Coral reefs and climate change

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Information about Coral reefs and climate change

Published on February 20, 2014

Author: abelhenry1



This presentation introduces two of the main threats that climate change poses to the survival of coral reefs: ocean acidification and bleaching events due to global warming.

Coral reefs: how they are impacted by climate change, and why it matters.

What are coral reefs ? Coral reefs are underwater calcium carbonate formations secreted by corals. Corals are quite remarkable. They are constituted of colonies of genetically identical invertebrates, with an exoskeleton. “Most corals obtain the majority of their energy and nutrients from photosynthetic unicellular algae that live within the coral's tissue called zooxanthella” (Source: Wikipedia). A coral reef thus associates animal, vegetal and mineral elements. Florida Keys National Marine Sanctuary (CC – NOAA - Commander William Harrigan, NOAA Corps (ret.))

CO2 emissions and ocean acidification Oceans absorb a large quantity of human activity related CO2 emissions. This causes the formation of carbonic acid, which increases the level of acidity of oceans. Oceans have absorbed about 30 % of CO2 through direct chemical exchange. “Since 1750, the pH of the ocean’s surface has dropped by 0.1, a 30 percent change in acidity.” (Source: NASA - CarbonCycle/page5.php)

Ocean acidification: a serious threat to corals Because the exoskeleton of coral polyps are based of calcium carbonates, it is very sensitive to level of acidity levels. The 2012 World Bank report “Turn Down the Heat: Why a 4°C Warmer World Must Be Avoided” states: “If atmospheric CO2 reaches 450 ppm, coral reef growth around the world is expected to slow down considerably and at 550 ppm reefs are expected to start to dissolve. (…) A CO2 level of below 350 ppm appears to be required for the long-term survival of coral reefs (…).” The currently level of acidity is about 390 ppm. Source: World Bank. 2012. Turn Down the Heat: Why a 4°C Warmer World Must Be Avoided. Washington, DC. © World Bank, pp. 24-26

Possible impact of acidification on corals Most CO2 emissions projections imply that increasingly threaten the survival of coral reefs. Diagram from: World Bank. 2012. Turn Down the Heat: Why a 4°C Warmer World Must Be Avoided. Washington, DC. © World Bank., p. 26 (Based on Hare et al. 2011; Rogelj et al. 2010; Schaeffer et al. 2012.)

What is coral reefs bleaching? To learn more about the phenomenon of coral bleaching, we invite you to watch a short Youtube video from the ClimateXchange network:

Increased risks of bleaching events Climate change is likely to induce more frequent episode of unusual temperature variations, which are the cause of bleaching events. “In fact, frequency of bleaching events under global warming in even a 2°C world has been projected to exceed the ability of coral reefs to recover.” (Source: Turn Down the Heat: Why a 4°C Warmer World Must Be Avoided. Washington, DC. © World Bank,p.52)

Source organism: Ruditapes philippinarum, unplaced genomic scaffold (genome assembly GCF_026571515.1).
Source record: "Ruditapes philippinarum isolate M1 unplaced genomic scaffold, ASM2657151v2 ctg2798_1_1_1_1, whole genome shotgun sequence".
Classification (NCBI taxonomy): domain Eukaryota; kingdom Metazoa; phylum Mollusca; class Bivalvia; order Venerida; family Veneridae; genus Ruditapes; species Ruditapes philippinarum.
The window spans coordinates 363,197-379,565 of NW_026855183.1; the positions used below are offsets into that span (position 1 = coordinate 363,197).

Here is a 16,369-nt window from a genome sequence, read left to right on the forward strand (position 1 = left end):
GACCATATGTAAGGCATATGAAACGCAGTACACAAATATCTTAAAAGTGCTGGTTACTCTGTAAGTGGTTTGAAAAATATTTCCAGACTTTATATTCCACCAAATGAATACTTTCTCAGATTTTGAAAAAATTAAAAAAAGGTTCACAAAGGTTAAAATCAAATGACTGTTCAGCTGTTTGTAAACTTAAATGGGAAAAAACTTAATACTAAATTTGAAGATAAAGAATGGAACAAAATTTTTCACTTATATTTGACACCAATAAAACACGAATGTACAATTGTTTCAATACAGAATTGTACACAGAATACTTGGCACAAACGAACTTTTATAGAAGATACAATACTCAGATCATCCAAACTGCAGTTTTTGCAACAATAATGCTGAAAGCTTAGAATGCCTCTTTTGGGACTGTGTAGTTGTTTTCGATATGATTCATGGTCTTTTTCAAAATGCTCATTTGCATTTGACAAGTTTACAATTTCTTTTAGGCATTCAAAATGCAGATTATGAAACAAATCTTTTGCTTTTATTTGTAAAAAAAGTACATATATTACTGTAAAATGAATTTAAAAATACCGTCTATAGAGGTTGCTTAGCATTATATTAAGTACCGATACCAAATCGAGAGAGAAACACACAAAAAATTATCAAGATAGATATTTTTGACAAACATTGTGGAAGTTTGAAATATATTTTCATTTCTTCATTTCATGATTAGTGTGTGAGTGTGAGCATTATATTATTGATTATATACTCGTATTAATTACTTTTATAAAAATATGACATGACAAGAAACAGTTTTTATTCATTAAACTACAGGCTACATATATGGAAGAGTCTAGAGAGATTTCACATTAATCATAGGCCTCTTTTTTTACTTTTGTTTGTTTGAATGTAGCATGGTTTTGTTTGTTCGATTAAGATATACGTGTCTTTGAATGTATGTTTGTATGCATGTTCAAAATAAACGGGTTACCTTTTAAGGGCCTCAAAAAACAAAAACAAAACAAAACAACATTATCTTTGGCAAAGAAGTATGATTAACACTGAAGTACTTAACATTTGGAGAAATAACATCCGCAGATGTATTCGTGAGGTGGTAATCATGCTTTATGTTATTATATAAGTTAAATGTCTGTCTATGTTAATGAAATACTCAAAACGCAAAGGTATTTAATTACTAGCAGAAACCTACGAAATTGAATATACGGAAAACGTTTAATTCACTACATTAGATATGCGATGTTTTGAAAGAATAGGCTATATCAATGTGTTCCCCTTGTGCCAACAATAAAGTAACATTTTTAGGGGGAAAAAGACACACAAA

Scenarios Current climate change scenarios are a call for action. Even with global warming limited to two degrees Celsius, most coral reefs are at risk of definitive disappearance. Detail of an infographic by: World Bank/ CC BY-NC-ND license

A world without corals? “Why should we care about coral reefs anyway? Beyond their clear aesthetic values, they are hotspots of biodiversity. But, they actually support over 500 million people worldwide, and about 30 million people depend entirely on coral reefs because they actually live on them.” Dr. Janice Lough - “Turn Down the Heat” week 3 lecture. Photo: Margaret Wertheim. CC Attribution 2.0 Generic License.

Losing corals reefs would be dramatic for marine ecosystems and humans who depend on it. Yet, corals are already under threat and even limited global warming of 2 degree Celsius could jeopardize most coral reefs future. We must act now, through our individual action, consumption, communication or vote, to rapidly reduce CO2 emissions!

Coral reef ecosystem at Palmyra Atoll National Wildlife Refuge Creative Commons: Jim Maragos/U.S. Fish and Wildlife Service Source: Flickr

To learn more about coral reefs and climate change: US National Oceanic and Atmospheric Administration – Coral reef conservation programme Center for Ocean Solutions World Bank. 2012. Turn Down the Heat: Why a 4°C Warmer World Must Be Avoided. Washington, DC. © World Bank. The international Panel on Climate Change – Fifth Assessment Report (AR5) – Work Group 1

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